Grant Buckborough is familiar with the Central Hockey League.
LIBERTY -- Youngstown got its first glimpse of its hockey future when Grant Buckborough, a 33-year-old who last helped build a Central Hockey League franchise in Texas, was introduced as the general manager for the city's new franchise in a press conference at the Holiday Inn Metroplex on Wednesday afternoon.
The yet-to-be-named Youngstown AA minor league team is the 18th member of the Central Hockey League, and is scheduled to field its first team for the 2005-06 season.
Buckborough last served as assistant general manager and director of ticket sales for the Rio Grande Valley Killer Bees (AA-level team), and has worked seven seasons in the league with three teams. Youngstown owner Herb Washington said he interviewed three candidates for the position, but none had the credentials of Buckborough, who grew up skating on ponds in Canada with a hockey stick in hand, and later in life speedily rose up the ranks in the Central League front offices.
"We're going to have a first-class organization and it starts with the top," Washington said. "He had an energy level. He had actually done a start up, which is what this is."
Buckborough began working in minor league hockey with an entry level job that he said paid $12,000 a year. Washington said last year Buckborough made "six figures" and will make at least that or more as Youngstown's general manager. The terms of the hiring agreement were loose, Washington said.
"We have a contract that is as long as he's doing his job, he has his job," Washington said. "I don't have a preconceived amount of time."
With a G.M. in place, the next question for Youngstown, as with any start-up, Washington said, is whether the city can sustain a professional team. Buckborough will help the town answer yes to that question, Washington said.
"Grant has a very strong sales background and experience in launching an expansion franchise, which I think will be very, very instrumental for us in terms of getting this thing off the ground; and with someone with a proven track record and knows the ins and out's of hockey and hockey operations," Washington said.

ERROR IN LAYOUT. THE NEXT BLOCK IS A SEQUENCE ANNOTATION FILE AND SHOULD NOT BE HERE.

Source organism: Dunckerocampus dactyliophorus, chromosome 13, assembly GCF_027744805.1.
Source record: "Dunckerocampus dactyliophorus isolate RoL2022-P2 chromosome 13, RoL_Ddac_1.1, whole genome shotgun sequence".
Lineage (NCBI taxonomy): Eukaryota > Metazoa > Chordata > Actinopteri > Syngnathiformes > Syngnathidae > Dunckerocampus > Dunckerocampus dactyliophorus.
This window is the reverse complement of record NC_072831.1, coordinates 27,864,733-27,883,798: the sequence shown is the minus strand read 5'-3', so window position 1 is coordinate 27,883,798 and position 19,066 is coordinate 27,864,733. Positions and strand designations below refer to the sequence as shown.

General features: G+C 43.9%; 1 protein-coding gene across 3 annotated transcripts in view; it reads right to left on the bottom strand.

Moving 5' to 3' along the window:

The first steps for Buckborough will be seeing through the final phases of construction on the Youngstown Convocation Center, which will house the new team, hiring a new coach, unveiling the team's name and logo, and piecing together the players on the coach's advice. Buckborough will also be trying to secure a National Hockey League affiliation in the coming months. Then there is his specialty: selling tickets.
"I'm a salesman at heart," Buckborough said. "Ticket-oriented. For the success of any franchise, your number thing is if you don't have butts in the seats, you're not going to be successful."
Bring the family
Buckorough said he hopes to sell 2,000 season tickets, a self-proclaimed "lofty" goal for a first season. He also promises a more family-friendly atmosphere than other professional teams.
"It's fast, it's hard-hitting," Buckborough said, but added: "The [family entertainment] things we do on the ice and in the crowd during the games is just as important as what we do on the ice. When you go to the first game, it's a lot different that going to a Penguins game or other NHL games.
"We put a little more emphasis on the entertainment, actually in the stands and in the arenas, than the product on the ice."